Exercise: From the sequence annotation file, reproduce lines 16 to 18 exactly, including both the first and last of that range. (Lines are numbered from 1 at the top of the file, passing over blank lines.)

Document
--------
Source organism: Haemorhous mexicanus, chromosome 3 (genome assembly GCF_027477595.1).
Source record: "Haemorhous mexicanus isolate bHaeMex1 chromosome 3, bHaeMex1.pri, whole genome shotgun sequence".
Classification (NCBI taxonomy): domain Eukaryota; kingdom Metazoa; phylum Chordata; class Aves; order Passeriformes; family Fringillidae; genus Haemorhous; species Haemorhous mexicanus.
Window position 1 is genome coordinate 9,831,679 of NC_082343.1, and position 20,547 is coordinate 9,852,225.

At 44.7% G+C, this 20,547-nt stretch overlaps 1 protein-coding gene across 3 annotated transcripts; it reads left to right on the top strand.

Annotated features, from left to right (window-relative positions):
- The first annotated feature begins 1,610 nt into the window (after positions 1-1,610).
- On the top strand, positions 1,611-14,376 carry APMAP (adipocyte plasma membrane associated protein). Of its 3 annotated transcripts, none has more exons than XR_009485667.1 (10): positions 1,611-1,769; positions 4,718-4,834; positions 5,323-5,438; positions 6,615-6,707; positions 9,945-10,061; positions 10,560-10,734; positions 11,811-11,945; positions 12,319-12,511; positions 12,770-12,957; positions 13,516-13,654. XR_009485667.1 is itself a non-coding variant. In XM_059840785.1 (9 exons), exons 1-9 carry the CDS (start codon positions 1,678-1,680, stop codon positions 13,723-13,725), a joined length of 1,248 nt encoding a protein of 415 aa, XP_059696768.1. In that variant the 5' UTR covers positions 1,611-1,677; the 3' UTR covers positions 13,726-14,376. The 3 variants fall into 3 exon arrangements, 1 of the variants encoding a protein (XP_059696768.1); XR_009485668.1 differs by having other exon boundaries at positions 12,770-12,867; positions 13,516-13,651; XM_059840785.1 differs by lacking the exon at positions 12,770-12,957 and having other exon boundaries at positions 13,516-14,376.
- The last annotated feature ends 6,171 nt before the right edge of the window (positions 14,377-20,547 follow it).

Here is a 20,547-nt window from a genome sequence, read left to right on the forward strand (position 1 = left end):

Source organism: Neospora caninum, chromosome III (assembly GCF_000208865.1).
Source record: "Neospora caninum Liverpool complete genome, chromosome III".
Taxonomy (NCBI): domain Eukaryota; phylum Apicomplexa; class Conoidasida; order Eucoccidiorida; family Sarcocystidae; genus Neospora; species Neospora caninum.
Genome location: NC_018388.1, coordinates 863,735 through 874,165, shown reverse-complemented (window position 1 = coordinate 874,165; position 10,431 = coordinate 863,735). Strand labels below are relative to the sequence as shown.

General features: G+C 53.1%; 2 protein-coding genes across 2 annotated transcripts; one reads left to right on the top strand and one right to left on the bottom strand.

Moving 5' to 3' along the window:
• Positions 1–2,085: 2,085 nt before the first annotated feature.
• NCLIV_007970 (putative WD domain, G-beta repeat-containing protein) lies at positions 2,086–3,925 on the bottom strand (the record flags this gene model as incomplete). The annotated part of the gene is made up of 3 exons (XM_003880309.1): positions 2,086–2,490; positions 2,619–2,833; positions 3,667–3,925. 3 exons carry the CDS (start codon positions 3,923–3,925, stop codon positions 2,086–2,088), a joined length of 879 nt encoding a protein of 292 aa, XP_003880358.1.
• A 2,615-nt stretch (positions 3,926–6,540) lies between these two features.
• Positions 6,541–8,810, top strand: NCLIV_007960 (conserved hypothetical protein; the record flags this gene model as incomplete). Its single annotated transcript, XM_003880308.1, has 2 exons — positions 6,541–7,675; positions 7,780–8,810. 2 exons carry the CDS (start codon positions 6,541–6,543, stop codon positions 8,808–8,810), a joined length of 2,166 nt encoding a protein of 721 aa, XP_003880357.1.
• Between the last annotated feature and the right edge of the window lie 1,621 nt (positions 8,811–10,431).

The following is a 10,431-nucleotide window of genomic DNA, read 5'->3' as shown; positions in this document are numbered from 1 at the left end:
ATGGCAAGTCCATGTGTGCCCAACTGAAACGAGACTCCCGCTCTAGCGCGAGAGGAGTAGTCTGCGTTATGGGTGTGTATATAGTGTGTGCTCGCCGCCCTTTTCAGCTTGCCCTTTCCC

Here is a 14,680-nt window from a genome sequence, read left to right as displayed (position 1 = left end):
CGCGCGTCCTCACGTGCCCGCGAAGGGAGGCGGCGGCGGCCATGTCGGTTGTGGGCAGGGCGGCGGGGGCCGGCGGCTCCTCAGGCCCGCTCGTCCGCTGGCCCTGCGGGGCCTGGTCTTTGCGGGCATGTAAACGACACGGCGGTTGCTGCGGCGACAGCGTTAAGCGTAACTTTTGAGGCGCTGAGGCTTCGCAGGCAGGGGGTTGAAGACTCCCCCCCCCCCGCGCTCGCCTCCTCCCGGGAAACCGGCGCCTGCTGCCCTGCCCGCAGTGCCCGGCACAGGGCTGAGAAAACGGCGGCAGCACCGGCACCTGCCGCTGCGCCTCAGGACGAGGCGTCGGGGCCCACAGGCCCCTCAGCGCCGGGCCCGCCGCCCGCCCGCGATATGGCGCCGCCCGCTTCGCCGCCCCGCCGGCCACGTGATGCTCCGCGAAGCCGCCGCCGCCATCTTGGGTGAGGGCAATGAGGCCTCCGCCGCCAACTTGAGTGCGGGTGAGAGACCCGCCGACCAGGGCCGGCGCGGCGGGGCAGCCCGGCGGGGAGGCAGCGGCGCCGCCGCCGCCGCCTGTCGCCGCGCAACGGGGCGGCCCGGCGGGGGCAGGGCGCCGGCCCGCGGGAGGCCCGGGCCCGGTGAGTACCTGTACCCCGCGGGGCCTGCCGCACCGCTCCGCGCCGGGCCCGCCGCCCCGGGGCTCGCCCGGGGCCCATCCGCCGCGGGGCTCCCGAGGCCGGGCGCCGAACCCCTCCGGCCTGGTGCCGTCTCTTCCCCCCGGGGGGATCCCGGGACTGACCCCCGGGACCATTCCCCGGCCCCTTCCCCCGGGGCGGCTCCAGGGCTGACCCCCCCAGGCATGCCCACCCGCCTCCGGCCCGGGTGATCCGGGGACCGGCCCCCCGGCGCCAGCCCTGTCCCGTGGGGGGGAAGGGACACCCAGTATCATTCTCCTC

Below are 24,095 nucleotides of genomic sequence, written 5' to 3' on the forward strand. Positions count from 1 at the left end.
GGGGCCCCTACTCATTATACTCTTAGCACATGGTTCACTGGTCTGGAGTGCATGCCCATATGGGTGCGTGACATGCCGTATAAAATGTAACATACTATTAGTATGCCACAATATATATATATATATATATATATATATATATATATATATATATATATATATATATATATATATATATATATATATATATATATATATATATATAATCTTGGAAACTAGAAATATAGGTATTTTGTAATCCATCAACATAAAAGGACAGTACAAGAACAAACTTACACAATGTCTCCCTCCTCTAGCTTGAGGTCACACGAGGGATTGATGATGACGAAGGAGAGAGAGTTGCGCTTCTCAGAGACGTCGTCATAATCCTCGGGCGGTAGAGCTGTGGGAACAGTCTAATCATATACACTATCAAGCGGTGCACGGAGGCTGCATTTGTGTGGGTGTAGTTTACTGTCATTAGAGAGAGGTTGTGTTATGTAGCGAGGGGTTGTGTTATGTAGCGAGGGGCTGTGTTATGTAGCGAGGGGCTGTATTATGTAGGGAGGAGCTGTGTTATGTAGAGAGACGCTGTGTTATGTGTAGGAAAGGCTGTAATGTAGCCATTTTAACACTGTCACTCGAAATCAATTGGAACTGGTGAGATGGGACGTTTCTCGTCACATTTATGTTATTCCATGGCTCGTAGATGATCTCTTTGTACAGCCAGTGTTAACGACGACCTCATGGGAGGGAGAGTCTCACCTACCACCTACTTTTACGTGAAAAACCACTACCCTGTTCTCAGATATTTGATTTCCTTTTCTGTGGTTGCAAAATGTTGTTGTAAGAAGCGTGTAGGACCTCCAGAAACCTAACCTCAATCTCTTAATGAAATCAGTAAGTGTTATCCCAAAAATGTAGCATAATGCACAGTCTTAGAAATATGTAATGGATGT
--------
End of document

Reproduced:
Moving 5' to 3' along the window:
• Positions 1–2,085: 2,085 nt before the first annotated feature.
• NCLIV_007970 (putative WD domain, G-beta repeat-containing protein) lies at positions 2,086–3,925 on the bottom strand (the record flags this gene model as incomplete). The annotated part of the gene is made up of 3 exons (XM_003880309.1): positions 2,086–2,490; positions 2,619–2,833; positions 3,667–3,925. 3 exons carry the CDS (start codon positions 3,923–3,925, stop codon positions 2,086–2,088), a joined length of 879 nt encoding a protein of 292 aa, XP_003880358.1.